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Workings of the Spirit

Hello friends,

The other Sunday a former paramilitary, Jose, who is the leader of a Christian band, invited CPTers to come to the worship service where they would be playing. So I went.

Jose left the Paras (the illegal paramilitary organization) as a result of conversations he had with CPTers in the Opon four years ago through which he came to see the futility of using a gun to try to solve the 40-year-old conflict. Jose told me Sunday, "There were about 50 of us who left the Paras at that time. Some ended up in jail, as they were so used to criminal activity, it got them in trouble. Others returned to the Paras, and a few of us started to try to straighten out our lives. I am graduating from a seminary course Dec. 17. Can you come to my graduation?"
"Regrettably," I replied, "I won't be here in Colombia then."

Recently, when I was picking up a switch at the hardware store, the clerk asked, "Who are you? And what are you doing here in Colombia?" I gave him a brief explanation. "CPT started in 84 when Ron Sider preached if we are serious about following Jesus' call to be peacemakers, we need to be prepared to lay down our life for peace, the same way soldiers lay down their lives for war. This has always been an inspiration and a challenge to me."

Then after the store closed, he showed up at our door and began to inquire a lot more. This ended up being a 45 minute visit. He shared, "You know, only about 600,000 Colombians out of 40 million are involved with the armed groups in this civil war. A few people really have messed it up for the rest of us. I responded, "It has been my experience that most Colombians are very friendly and good people." He replied, "It is good you come here. When you go back home to the USA, let people know most of us are not corrupt drug traffickers."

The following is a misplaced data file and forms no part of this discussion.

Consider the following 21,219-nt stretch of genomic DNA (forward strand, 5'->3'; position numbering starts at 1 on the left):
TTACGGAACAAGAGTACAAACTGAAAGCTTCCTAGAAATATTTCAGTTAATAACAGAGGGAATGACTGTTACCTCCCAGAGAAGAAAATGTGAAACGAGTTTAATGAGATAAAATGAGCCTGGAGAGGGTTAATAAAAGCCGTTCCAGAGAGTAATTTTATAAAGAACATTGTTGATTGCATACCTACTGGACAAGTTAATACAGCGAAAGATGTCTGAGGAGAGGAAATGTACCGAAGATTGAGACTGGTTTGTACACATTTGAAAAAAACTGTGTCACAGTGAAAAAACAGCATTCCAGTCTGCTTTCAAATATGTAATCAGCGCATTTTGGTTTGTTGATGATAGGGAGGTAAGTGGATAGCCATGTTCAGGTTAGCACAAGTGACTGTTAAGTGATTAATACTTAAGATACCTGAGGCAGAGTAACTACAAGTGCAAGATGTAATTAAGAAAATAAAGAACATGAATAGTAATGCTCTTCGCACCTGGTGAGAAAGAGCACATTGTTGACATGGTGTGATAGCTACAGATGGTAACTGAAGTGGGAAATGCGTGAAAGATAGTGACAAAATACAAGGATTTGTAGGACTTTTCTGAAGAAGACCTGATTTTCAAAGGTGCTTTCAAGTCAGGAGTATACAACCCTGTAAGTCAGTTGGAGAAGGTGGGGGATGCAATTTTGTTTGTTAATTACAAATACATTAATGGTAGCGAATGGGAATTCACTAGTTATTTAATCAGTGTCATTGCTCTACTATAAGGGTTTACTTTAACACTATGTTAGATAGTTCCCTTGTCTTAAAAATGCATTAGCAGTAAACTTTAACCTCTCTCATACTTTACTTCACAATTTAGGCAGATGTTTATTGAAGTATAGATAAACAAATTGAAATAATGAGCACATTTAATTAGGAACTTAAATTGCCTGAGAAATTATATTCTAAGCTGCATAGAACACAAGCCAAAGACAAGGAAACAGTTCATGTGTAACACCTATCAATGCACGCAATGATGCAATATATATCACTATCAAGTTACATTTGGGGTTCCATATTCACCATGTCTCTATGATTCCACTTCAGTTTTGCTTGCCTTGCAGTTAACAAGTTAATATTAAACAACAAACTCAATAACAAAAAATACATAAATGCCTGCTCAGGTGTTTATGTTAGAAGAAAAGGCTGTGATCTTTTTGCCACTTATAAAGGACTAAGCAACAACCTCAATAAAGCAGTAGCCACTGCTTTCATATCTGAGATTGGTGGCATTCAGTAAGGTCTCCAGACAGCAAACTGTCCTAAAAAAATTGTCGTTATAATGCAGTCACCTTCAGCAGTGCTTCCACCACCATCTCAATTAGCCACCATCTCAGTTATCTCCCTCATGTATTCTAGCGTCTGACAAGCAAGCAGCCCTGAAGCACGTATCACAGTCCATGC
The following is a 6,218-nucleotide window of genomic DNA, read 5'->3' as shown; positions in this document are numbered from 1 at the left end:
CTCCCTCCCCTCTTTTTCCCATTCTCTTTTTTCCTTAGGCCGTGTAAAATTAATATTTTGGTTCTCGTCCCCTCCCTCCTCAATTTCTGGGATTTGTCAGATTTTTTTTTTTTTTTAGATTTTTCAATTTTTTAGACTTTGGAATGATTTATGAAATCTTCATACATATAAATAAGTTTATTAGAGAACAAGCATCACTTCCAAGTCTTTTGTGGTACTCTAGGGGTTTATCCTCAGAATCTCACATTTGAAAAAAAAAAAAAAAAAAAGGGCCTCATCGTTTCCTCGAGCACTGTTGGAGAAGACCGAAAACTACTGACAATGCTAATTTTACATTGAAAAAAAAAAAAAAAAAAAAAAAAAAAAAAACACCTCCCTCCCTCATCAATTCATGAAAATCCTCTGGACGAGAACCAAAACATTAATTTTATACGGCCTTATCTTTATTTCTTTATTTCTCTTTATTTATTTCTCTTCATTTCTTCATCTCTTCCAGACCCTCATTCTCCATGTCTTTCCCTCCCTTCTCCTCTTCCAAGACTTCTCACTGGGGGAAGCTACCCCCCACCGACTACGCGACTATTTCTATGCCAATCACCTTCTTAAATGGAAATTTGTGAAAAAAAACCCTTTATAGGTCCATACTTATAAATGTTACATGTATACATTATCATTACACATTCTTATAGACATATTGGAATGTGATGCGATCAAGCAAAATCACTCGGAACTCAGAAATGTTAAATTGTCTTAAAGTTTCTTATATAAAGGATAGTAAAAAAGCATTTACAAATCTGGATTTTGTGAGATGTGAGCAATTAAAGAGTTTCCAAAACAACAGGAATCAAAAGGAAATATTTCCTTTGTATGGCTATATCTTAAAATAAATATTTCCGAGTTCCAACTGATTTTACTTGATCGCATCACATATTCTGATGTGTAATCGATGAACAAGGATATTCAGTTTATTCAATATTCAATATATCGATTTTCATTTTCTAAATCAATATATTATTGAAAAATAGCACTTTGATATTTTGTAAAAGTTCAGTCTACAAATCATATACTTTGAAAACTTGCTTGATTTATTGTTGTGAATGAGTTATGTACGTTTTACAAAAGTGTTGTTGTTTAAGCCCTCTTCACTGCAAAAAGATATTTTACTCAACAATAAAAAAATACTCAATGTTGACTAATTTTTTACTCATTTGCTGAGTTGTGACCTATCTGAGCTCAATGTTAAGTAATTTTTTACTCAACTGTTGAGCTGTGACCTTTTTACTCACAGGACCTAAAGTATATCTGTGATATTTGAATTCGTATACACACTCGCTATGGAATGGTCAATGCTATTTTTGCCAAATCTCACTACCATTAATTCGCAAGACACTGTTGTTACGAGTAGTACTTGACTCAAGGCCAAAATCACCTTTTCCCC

Since I arrived in Bogotá a few days ago I have shared about peacemaking and the work of CPT with about with nine Colombia Mennonite Brethren (MB) pastors. One said, "I have been to the US where the churches talk a lot about peacemaking, but you have come here to war-torn Colombia to share and to work at peacemaking. That means a lot to me. You have left your family at home. I imagine they pray a lot for you. Your sharing is very challenging to us. Will you come and share with my congregation on Sunday?" "Sure," I responded, "I would be glad to."

And then when I shared at both the Mennonite Brethren Bible Institute and the above congregation, I sensed the Spirit powerfully at work both times. They had lots of good questions. About 15 of them took applications to go on a CPT delegation in December. Many shared that they would be praying for CPT.

Paz, Jim

PS: I arrived back home from Colombia just before Thanksgiving – but still have a couple more letters to send you about my time there. I would appreciate your prayers as I face the challenge of all the transitions that I must make as I return home.

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